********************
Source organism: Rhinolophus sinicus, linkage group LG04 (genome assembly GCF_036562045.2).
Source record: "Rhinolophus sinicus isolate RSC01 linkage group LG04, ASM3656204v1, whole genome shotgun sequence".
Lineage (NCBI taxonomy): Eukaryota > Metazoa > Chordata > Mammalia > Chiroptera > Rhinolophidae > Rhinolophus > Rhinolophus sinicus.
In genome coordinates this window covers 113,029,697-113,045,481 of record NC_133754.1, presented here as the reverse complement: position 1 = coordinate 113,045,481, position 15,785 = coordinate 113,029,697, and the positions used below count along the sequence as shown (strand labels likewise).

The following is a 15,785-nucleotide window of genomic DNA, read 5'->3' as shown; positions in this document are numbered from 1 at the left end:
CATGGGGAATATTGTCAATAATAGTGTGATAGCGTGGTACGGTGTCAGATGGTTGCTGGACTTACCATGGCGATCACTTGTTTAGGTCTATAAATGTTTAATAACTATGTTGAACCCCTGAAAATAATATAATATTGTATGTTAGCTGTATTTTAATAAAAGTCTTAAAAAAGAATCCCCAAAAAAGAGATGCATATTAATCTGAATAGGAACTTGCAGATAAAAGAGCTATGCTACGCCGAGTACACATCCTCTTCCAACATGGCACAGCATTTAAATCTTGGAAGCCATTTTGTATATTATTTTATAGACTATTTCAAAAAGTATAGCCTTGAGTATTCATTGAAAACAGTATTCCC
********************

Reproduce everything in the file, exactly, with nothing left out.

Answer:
Source organism: Rhinolophus sinicus, linkage group LG04 (genome assembly GCF_036562045.2).
Source record: "Rhinolophus sinicus isolate RSC01 linkage group LG04, ASM3656204v1, whole genome shotgun sequence".
Lineage (NCBI taxonomy): Eukaryota > Metazoa > Chordata > Mammalia > Chiroptera > Rhinolophidae > Rhinolophus > Rhinolophus sinicus.
In genome coordinates this window covers 113,029,697-113,045,481 of record NC_133754.1, presented here as the reverse complement: position 1 = coordinate 113,045,481, position 15,785 = coordinate 113,029,697, and the positions used below count along the sequence as shown (strand labels likewise).

The following is a 15,785-nucleotide window of genomic DNA, read 5'->3' as shown; positions in this document are numbered from 1 at the left end:
CATGGGGAATATTGTCAATAATAGTGTGATAGCGTGGTACGGTGTCAGATGGTTGCTGGACTTACCATGGCGATCACTTGTTTAGGTCTATAAATGTTTAATAACTATGTTGAACCCCTGAAAATAATATAATATTGTATGTTAGCTGTATTTTAATAAAAGTCTTAAAAAAGAATCCCCAAAAAAGAGATGCATATTAATCTGAATAGGAACTTGCAGATAAAAGAGCTATGCTACGCCGAGTACACATCCTCTTCCAACATGGCACAGCATTTAAATCTTGGAAGCCATTTTGTATATTATTTTATAGACTATTTCAAAAAGTATAGCCTTGAGTATTCATTGAAAACAGTATTCCC